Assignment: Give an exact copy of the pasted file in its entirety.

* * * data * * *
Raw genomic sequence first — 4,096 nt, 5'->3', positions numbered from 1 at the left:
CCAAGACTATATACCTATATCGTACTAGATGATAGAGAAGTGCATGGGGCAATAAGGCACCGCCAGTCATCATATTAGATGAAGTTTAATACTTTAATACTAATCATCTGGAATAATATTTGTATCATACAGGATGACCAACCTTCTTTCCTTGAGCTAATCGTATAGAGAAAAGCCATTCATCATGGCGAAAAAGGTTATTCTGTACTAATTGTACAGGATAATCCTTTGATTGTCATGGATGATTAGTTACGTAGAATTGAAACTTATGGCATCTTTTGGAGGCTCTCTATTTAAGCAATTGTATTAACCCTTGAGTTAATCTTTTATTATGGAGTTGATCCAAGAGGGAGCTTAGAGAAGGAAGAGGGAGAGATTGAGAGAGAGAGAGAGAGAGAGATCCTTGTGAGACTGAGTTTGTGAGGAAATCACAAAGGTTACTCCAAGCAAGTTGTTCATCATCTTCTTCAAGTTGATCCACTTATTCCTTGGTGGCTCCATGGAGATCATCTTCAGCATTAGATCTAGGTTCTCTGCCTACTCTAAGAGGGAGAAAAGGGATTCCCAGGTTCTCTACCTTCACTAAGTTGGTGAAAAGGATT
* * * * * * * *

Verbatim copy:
Raw genomic sequence first — 4,096 nt, 5'->3', positions numbered from 1 at the left:
CCAAGACTATATACCTATATCGTACTAGATGATAGAGAAGTGCATGGGGCAATAAGGCACCGCCAGTCATCATATTAGATGAAGTTTAATACTTTAATACTAATCATCTGGAATAATATTTGTATCATACAGGATGACCAACCTTCTTTCCTTGAGCTAATCGTATAGAGAAAAGCCATTCATCATGGCGAAAAAGGTTATTCTGTACTAATTGTACAGGATAATCCTTTGATTGTCATGGATGATTAGTTACGTAGAATTGAAACTTATGGCATCTTTTGGAGGCTCTCTATTTAAGCAATTGTATTAACCCTTGAGTTAATCTTTTATTATGGAGTTGATCCAAGAGGGAGCTTAGAGAAGGAAGAGGGAGAGATTGAGAGAGAGAGAGAGAGAGAGATCCTTGTGAGACTGAGTTTGTGAGGAAATCACAAAGGTTACTCCAAGCAAGTTGTTCATCATCTTCTTCAAGTTGATCCACTTATTCCTTGGTGGCTCCATGGAGATCATCTTCAGCATTAGATCTAGGTTCTCTGCCTACTCTAAGAGGGAGAAAAGGGATTCCCAGGTTCTCTACCTTCACTAAGTTGGTGAAAAGGATT